Why Qt?

Forum for support and development discussion regarding the python based unified editor tool for CEGUI, known as CEED.

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Marc Horstmann
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Why Qt?

Postby Marc Horstmann » Tue Nov 10, 2015 13:17

CEED is build with Qt. What was the reason behind that decision?

Why not using CEGUI for that?

YaronCT
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Re: Why Qt?

Postby YaronCT » Tue Nov 10, 2015 13:21

Doesn't Qt use CEGUI for Qt Creator? :wink:

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Ident
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Re: Why Qt?

Postby Ident » Thu Nov 12, 2015 21:30

Marc Horstmann wrote:CEED is build with Qt. What was the reason behind that decision?

Why not using CEGUI for that?

CEGUI is made primarily for rendering and handling e.g. HUDs, UI elements, menus and dialogs in real-time application, mostly games, rendering, visualisation, etc. ... CEGUI tightly works together with your graphics library or engine and therefore renders directly to the framebuffer or any other rendertarget you specify., which is very helpful for any application that has restricted performance. This is all not really relevant or even useful once you work on a tool, which doesn't have such performance limits. I think this is one reason why an extensive but "slow" library like qt can be better suited.
On the other hand, I also see a benefit in having the "tool" itself completely decoupled from the thing you are working on (the GUI) in case you have to deal with bugs. CEED actually does have CEGUI in it and does render CEGUI using its very own library. But if all was made with CEGUI, it would be difficult to distinguish bugs occuring in the tool itself from those occuring in the preview we give. On the other hand if there is Qt on one side, and all the UI rendering stuff is entirely seperated, such bugs can easily be distinguished.
In addition to all of this: making a tool with the tool itself seems like a strange task, like building a hammer that helps you with continuing working on itself. However, with qt we have all the qt tools to work on the editor.

Qt and CEGUI are just two totally different libraries, suited for totally different things. CEED could be made entirely with CEGUI but there would be no gain. If I had to make a small editor for a game, which already uses CEGUI, I would definitely go for CEGUI for this editor since I already have that set that up and know to use it (and maybe could reuse the skin?). If I had to make a really extensive editor for a game on the other hand, I would say it depends.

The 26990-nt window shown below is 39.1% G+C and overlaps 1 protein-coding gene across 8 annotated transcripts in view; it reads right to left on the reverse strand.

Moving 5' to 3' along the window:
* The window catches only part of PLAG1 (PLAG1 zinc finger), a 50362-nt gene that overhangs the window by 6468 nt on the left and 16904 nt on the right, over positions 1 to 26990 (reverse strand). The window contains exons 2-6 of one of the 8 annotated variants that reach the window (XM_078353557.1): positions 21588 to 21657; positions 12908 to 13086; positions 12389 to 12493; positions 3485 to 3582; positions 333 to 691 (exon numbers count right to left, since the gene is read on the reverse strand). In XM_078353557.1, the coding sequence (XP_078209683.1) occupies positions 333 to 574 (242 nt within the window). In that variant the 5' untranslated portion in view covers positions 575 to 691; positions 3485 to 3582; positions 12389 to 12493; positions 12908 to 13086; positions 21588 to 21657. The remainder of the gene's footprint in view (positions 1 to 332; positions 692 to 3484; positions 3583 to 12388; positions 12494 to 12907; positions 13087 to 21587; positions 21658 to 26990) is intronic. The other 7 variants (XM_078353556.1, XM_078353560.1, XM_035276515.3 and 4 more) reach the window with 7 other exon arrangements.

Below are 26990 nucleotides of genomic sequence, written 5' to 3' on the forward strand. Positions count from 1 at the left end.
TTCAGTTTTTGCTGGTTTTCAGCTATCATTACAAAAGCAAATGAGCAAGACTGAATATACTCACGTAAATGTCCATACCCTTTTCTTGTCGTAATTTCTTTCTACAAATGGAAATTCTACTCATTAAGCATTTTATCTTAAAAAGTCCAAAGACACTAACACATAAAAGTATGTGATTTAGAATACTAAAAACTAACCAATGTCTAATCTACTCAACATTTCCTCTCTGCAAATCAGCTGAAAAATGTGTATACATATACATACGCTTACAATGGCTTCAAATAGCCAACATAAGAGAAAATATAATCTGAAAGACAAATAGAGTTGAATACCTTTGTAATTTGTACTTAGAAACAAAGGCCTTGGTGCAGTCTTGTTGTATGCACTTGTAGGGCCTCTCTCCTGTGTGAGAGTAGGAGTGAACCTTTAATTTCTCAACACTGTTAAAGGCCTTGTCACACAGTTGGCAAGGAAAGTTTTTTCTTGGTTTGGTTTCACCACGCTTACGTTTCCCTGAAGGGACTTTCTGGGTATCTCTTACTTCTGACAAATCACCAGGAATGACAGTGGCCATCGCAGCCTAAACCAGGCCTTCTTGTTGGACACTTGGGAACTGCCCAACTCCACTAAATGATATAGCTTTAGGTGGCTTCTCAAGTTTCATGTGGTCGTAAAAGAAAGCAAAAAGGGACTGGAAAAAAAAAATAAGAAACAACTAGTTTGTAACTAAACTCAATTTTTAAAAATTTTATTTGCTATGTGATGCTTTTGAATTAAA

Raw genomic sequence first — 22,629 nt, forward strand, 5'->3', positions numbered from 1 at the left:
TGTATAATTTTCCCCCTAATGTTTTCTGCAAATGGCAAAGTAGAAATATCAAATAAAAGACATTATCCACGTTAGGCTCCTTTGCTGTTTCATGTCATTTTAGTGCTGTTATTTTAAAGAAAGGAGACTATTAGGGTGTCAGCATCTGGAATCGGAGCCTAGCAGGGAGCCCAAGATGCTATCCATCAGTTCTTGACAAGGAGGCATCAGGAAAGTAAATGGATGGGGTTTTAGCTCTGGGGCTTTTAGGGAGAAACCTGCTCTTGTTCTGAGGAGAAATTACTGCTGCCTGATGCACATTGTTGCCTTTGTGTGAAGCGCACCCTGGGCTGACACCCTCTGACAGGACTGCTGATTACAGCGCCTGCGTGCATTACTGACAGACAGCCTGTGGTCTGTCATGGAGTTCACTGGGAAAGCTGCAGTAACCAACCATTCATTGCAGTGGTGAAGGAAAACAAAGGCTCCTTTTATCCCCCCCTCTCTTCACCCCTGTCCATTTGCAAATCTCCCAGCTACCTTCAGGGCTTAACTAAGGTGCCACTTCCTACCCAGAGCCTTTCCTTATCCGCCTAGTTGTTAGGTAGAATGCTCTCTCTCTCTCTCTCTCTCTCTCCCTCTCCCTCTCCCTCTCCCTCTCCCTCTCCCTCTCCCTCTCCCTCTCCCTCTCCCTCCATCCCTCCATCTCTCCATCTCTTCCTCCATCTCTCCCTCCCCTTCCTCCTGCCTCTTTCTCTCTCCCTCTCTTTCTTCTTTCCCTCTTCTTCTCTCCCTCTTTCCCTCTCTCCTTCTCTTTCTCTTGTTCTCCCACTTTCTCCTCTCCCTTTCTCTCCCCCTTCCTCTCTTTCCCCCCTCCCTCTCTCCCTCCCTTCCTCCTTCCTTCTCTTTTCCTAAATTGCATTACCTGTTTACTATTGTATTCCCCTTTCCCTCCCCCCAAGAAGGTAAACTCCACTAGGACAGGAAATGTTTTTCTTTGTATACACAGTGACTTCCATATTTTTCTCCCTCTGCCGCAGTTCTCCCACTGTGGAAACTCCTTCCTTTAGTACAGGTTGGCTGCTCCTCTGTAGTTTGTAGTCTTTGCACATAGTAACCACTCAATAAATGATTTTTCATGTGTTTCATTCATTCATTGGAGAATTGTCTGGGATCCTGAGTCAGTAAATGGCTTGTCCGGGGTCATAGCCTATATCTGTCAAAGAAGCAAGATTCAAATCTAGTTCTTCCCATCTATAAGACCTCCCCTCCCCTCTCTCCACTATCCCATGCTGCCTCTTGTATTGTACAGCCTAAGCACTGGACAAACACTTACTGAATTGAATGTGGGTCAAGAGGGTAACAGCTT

Is it an editor where HUD elements are used as part of your viewer and which features relatively similar and static components --> definitely CEGUI
Is it an editor that is not directly tied to any parts that render a 3D world / previews or is very very complex in terms of dockable windows, has extensive property<->value lists, or any other features Qt is better at --> definitely Qt

I believe Qt was a good decision for this purpose, and this definitely should not suggest to anyone that we were (or are) considering CEGUI to be bad choice for tools. It can be great for tools. You just need to know your requirements and if it fits well ;)

With all that said: Martin could probably give you even better reason, since he made this decision in the first place ( I think ).
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iceiceice
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Re: Why Qt?

Postby iceiceice » Tue Dec 29, 2015 06:13

Another point to consider:

CEGUI is a gui library with *minimal* external dependencies, and that is one of the reasons that people use it.

Qt is much more complicated than CEGUI, to build and to use. For many applications it's still worth it, but for many developers it's a consideration in deciding what to use.

However, most developers who use CEGUI don't also plan to modify the CEED editor code. The Qt stuff, and qt-python bindings, are available on all desktop platforms (save a few rare ones perhaps) in a prebuilt form, so most people have no issue to install and use it.

Besides this, while CEGUI is meant to be used in your blazingly fast C++ games and applications, for CEED its okay to use python even if its a bit slower. So CEED does not have to use Qt via C++ at all, it can use it strictly from python, and the python bindings are arguably a bit simpler than natively using Qt.

So several of the drawbacks of Qt in a C++ application, are not so important where the CEED editor is concerned.

(Note that I had no role whatsoever in decision to engineer CEED this way :mrgreen: )


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